By Judith Hickson, Curator, Queensland Stories Queensland Museum’s social history collection contains a number of objects which conceal unsettling histories. One of the more disturbing of these is a rusty old piece of machinery which was once used to drill sub-artesian bores throughout Queensland. The Facts To those who knew him, William (Bill) Groves was a quiet, steady man, not known to be a drinker. … Continue reading Old Bill’s Bones
The mobilisation of the people of Australia and their possessions means that the country will be turned into one vast war machine. Every person whether civilian or soldier will be a cog in that machine… Women and children according to their individual capabilities, have a place in the wartime economy… ‘Mobilisation’, Queensland Times Ipswich, 14 March 1942. A pair of pilot’s goggles sit quietly on … Continue reading Remembering Queensland Mobilised
Australia’s first wheelwright* was Hugh Hughes, a convict with the First Fleet in 1788.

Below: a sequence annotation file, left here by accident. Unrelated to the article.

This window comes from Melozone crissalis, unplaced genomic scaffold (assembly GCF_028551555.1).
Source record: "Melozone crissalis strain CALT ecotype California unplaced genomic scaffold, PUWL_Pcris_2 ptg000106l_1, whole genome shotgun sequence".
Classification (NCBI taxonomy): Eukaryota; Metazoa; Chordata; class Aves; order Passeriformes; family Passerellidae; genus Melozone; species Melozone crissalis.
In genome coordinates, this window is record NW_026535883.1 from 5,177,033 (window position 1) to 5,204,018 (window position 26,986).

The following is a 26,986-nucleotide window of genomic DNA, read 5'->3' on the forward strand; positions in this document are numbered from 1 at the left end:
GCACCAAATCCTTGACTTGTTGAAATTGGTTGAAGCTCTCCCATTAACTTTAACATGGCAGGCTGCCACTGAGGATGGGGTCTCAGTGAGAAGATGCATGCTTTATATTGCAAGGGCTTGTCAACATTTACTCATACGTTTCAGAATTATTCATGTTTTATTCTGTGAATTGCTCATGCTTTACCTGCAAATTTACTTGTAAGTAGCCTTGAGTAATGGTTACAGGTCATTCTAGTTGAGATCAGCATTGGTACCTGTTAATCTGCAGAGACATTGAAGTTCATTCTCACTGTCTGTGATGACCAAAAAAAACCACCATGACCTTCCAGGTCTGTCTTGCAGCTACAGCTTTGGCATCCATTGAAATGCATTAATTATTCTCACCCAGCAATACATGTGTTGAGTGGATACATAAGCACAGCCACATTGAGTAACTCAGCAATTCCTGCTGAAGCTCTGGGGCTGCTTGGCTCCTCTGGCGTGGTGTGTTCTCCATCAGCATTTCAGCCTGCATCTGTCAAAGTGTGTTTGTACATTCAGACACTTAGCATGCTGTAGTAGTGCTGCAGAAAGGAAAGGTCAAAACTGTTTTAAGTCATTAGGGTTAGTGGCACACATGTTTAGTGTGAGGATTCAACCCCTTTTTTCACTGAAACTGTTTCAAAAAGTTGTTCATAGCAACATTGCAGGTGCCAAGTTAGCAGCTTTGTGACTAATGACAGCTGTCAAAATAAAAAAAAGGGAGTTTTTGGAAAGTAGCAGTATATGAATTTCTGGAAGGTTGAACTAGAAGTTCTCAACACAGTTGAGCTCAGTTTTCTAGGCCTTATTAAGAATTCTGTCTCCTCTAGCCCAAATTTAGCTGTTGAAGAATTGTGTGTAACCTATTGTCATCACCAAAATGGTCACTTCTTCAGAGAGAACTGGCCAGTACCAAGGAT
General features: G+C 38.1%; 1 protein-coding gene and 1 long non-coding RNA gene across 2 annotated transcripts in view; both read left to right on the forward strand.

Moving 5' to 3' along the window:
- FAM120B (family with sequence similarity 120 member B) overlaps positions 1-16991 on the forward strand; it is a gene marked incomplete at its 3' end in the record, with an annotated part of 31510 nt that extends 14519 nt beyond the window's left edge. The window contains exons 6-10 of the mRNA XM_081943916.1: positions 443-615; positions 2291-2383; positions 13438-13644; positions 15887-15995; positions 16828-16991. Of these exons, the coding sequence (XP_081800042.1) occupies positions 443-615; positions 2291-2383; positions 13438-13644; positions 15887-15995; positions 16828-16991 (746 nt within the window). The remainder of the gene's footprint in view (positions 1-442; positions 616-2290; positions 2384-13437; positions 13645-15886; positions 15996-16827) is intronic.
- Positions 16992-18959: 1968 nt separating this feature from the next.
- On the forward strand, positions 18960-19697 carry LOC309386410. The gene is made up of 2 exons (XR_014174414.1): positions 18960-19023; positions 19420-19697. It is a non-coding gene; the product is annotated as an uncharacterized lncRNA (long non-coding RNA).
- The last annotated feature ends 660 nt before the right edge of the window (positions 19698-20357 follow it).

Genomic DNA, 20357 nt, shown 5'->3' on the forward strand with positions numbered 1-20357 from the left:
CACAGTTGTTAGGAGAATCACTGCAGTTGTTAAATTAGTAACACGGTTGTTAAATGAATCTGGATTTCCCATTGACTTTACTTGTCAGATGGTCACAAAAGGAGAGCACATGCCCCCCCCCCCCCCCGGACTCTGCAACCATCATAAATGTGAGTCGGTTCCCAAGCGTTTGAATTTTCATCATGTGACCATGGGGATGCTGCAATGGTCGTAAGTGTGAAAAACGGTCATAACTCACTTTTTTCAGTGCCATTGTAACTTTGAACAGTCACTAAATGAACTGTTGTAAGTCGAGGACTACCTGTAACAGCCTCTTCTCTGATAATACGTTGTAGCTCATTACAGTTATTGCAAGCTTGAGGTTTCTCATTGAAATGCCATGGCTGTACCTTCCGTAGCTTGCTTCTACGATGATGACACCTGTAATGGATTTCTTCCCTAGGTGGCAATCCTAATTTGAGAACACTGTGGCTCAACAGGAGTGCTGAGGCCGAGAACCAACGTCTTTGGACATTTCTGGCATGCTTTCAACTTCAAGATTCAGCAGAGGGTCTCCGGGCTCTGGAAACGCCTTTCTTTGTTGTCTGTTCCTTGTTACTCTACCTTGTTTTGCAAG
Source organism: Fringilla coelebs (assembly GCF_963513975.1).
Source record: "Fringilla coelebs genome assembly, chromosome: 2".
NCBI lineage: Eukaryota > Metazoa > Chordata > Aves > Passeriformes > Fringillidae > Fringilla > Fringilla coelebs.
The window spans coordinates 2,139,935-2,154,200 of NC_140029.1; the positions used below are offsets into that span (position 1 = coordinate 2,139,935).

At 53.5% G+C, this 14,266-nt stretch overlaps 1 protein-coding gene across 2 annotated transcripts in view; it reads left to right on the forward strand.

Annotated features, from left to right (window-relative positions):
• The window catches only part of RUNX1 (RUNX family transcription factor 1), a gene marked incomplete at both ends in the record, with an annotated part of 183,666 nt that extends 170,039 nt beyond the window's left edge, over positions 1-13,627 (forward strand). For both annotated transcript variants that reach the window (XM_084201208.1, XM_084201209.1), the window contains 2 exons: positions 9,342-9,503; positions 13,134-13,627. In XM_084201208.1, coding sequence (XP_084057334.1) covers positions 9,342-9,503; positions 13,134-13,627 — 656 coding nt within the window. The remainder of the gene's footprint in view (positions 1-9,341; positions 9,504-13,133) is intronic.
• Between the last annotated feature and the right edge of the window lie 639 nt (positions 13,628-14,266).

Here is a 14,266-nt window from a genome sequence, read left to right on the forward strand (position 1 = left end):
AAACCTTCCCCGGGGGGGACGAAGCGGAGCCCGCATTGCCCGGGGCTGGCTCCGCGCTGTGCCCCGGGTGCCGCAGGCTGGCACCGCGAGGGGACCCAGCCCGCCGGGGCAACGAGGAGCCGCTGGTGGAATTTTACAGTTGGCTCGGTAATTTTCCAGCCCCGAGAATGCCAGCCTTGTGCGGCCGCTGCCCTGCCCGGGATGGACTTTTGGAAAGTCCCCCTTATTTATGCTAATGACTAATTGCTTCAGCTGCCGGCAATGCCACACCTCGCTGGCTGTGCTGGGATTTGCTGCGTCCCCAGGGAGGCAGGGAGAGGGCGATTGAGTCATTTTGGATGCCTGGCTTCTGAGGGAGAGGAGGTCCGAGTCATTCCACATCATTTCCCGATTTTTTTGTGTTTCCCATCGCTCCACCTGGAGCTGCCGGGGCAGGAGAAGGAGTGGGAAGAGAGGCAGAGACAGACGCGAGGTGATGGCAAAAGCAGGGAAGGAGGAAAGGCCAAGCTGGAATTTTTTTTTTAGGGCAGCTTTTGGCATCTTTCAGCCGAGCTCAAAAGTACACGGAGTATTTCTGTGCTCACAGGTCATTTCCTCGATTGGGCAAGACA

He was the only wheelwright in the First Fleet so Hugh would have been kept very busy. Wheelwrights had to have the eye, skill and accuracy of cabinetmakers, but it was also a very laborious trade requiring strength and endurance. Hugh Hughes would have soon discovered timbers in this strange land were much harder than any he encountered in England.
There was no powered machinery at the time to saw and dress the ironbark, blue gum and stringy bark. Every timber component Hugh made was split, sawn, chipped and shaved with wedges, pit saws, adzes, axes, draw-knives and spoke shaves. Even the lathe that turned the wheel hubs was hand powered. Hugh, like country wheelwrights in Britain, probably even felled the trees he needed. Yet Hugh Hughes was not making the big wheels, carts and wagons we might expect.